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317:30-5-133.1.Routine services
[Revised 08-01-20]

(a) Long-term care facility care includes routine items and services that must be provided directly or through appropriate arrangement by the facility when required by SoonerCare residents. Charges for routine services may not be made to resident's personal funds or to resident family members, guardians, or other parties who have responsibility for the resident. If reimbursement is available from Medicare or another public or private insurance or benefit program, those programs are billed by the facility. In the absence of other available reimbursement, the facility must provide routine services from the funds received from the regular SoonerCare vendor payment and the SoonerCare resident's applied income, or spend down amount.

(b) The Oklahoma Health Care Authority (OHCA) will review the listing periodically for additions or deletions, as indicated. Routine services are member specific and provided in accordance with standard medical care. Routine services include, but are not limited to:

(l) Regular room.

(2) Dietary services:

(A) Regular diets;

(B) Special diets;

(C) Salt and sugar substitutes;

(D) Supplemental feedings;

(E) Special dietary preparations;

(F) Equipment required for preparing and dispensing tube and oral feedings; and

(G) Special feeding devices (furnished or arranged for).

(3) Medically related social services to attain or maintain the highest practicable physical, mental and psycho-social well-being of each resident, nursing care, and activities programs (costs for a private duty nurse or sitter are not allowed).

(4) Personal services - personal laundry services for residents (does not include dry cleaning).

(5) Personal hygiene items (personal care items required to be provided does not include electrical appliances such as shavers and hair dryers, or individual personal batteries), to include:

(A) Shampoo, comb, and brush;

(B) Bath soap;

(C) Disinfecting soaps or specialized cleansing agents when indicated to treat or prevent special skin problems or to fight infection;

(D) Razor and/or shaving cream;

(E) Nail hygiene services; and

(F) Sanitary napkins, douche supplies, perineal irrigation equipment, solutions, and disposable douches.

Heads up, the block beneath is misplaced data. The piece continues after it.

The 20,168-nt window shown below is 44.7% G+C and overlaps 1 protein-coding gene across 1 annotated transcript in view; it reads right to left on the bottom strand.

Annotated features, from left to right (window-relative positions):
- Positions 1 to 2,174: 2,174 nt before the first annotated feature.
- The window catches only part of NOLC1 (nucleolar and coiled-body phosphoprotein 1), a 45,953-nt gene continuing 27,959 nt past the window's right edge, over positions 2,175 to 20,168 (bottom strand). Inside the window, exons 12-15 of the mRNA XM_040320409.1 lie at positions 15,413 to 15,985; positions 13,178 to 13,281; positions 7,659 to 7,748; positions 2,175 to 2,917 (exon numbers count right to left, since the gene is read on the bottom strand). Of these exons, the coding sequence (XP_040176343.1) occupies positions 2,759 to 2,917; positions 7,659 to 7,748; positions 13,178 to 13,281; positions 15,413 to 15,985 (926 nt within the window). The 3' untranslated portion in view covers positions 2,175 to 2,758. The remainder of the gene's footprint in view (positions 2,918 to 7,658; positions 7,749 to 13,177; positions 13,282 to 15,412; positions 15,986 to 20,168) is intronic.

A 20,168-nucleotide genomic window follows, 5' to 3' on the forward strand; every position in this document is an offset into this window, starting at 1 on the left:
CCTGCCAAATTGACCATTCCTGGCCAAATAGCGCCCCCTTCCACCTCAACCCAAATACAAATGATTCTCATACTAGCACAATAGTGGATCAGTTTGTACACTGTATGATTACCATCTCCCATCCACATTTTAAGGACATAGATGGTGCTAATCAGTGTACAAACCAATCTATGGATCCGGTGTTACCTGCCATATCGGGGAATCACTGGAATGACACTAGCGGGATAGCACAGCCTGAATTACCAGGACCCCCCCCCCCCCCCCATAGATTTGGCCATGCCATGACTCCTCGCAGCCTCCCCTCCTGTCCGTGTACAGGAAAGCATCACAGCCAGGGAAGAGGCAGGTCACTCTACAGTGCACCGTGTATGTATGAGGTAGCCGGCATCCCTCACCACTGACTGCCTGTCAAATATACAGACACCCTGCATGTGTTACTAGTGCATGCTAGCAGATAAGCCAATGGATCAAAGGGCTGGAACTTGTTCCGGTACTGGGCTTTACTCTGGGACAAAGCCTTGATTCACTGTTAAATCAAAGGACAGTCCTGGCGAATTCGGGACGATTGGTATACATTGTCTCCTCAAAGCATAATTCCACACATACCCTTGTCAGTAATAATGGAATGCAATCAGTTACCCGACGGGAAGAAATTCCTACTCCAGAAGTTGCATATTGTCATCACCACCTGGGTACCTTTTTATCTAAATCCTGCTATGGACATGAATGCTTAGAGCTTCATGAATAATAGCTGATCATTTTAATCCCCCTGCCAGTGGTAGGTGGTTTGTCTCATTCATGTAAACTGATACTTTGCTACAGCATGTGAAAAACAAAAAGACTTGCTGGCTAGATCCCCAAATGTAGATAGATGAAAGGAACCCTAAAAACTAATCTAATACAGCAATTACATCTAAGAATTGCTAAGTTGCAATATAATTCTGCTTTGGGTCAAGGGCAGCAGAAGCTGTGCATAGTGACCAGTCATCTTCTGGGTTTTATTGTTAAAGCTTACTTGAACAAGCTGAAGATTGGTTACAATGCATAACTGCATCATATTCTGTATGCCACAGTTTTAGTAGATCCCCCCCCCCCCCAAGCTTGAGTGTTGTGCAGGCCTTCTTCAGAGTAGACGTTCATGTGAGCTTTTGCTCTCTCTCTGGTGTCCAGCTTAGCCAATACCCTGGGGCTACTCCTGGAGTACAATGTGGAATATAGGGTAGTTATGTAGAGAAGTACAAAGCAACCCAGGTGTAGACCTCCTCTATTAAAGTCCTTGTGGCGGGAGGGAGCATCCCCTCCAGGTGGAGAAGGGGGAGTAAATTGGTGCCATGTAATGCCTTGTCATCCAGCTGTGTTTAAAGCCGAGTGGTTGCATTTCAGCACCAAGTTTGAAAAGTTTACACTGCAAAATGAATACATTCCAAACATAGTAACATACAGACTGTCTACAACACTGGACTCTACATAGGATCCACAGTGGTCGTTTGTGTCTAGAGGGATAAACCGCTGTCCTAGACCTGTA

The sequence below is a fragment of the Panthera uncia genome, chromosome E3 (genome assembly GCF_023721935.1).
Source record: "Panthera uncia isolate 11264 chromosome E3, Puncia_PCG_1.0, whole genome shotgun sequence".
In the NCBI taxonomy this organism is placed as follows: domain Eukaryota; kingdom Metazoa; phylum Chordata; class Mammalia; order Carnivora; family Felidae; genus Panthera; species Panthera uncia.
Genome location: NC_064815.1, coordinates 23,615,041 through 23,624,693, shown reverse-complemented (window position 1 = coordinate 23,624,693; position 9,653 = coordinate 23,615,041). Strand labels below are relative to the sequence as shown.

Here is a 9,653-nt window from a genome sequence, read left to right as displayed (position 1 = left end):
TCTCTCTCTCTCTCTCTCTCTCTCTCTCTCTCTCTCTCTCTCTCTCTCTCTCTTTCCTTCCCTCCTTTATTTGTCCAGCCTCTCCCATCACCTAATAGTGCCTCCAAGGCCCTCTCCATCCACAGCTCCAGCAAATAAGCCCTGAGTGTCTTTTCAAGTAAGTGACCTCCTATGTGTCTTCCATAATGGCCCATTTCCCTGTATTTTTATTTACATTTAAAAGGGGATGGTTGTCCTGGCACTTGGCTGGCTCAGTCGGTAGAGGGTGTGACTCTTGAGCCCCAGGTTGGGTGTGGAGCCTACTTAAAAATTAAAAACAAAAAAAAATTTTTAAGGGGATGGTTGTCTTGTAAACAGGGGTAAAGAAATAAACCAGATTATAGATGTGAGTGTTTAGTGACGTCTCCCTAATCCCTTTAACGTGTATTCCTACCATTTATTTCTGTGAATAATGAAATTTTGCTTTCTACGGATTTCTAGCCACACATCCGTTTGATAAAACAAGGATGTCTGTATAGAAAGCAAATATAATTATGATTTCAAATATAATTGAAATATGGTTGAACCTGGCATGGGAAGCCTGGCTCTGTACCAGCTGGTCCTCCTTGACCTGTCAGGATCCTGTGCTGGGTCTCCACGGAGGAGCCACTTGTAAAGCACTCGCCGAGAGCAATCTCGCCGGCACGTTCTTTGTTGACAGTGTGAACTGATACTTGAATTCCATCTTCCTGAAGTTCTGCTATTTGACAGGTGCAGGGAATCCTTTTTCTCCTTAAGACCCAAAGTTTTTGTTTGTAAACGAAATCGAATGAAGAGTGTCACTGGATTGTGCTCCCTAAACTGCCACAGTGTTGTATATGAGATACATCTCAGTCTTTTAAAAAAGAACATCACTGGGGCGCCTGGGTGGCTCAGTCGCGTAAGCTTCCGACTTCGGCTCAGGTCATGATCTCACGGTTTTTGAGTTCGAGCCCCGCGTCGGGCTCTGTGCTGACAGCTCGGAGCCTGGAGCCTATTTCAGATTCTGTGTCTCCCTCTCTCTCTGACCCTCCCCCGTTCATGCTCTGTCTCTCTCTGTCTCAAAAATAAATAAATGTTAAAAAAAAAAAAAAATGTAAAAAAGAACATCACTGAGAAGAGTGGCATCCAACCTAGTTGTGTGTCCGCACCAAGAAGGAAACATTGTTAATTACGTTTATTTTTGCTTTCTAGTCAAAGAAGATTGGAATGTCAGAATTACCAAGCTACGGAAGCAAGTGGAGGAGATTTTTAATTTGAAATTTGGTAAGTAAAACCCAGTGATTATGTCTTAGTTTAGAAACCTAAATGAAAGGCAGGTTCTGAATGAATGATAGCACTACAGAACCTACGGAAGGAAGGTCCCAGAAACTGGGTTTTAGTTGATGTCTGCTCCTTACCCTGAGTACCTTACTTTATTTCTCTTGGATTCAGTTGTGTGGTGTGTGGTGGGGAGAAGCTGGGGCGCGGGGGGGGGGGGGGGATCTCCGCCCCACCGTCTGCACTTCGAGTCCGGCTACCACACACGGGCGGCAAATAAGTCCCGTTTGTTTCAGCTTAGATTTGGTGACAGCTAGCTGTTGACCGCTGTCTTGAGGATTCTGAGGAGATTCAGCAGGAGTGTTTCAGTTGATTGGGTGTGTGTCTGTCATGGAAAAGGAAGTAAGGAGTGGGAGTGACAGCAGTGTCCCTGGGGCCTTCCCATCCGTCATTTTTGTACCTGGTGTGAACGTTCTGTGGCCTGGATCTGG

(6) Routine oral hygiene items, including:

(A) Toothbrushes;

(B) Toothpaste;

(C) Dental floss;

(D) Lemon glycerin swabs or equivalent products; and

(E) Denture cleaners, denture adhesives, and containers for dental prosthetic appliances such as dentures and partial dentures.

(7) Necessary items furnished routinely as needed to all members, e.g., water pitcher, cup and tray, towels, wash cloths, hospital gowns, emesis basin, bedpan, and urinal.

(8) The facility will furnish as needed items such as alcohol, applicators, cotton balls, tongue depressors and, first aid supplies, including small bandages, ointments and preparations for minor cuts and abrasions, and enema supplies, disposable enemas, gauze, 4 x 4's ABD pads, surgical and micropore tape, telfa gauze, ace bandages, etc.

(9) Over the counter drugs (non-legend) not covered by the prescription drug program (PRN or routine). In general, long-term care facilities are not required to provide any particular brand of non-legend drugs, only those items necessary to ensure appropriate care.

(A) If the physician orders a brand specific non-legend drug with no generic equivalent, the facility must provide the drug at no cost to the member. If the physician orders a brand specific non-legend drug that has a generic equivalent, the facility may choose a generic equivalent, upon approval of the ordering physician;

(B) If the physician does not order a specific type or brand of non-legend drug, the facility may choose the type or brand;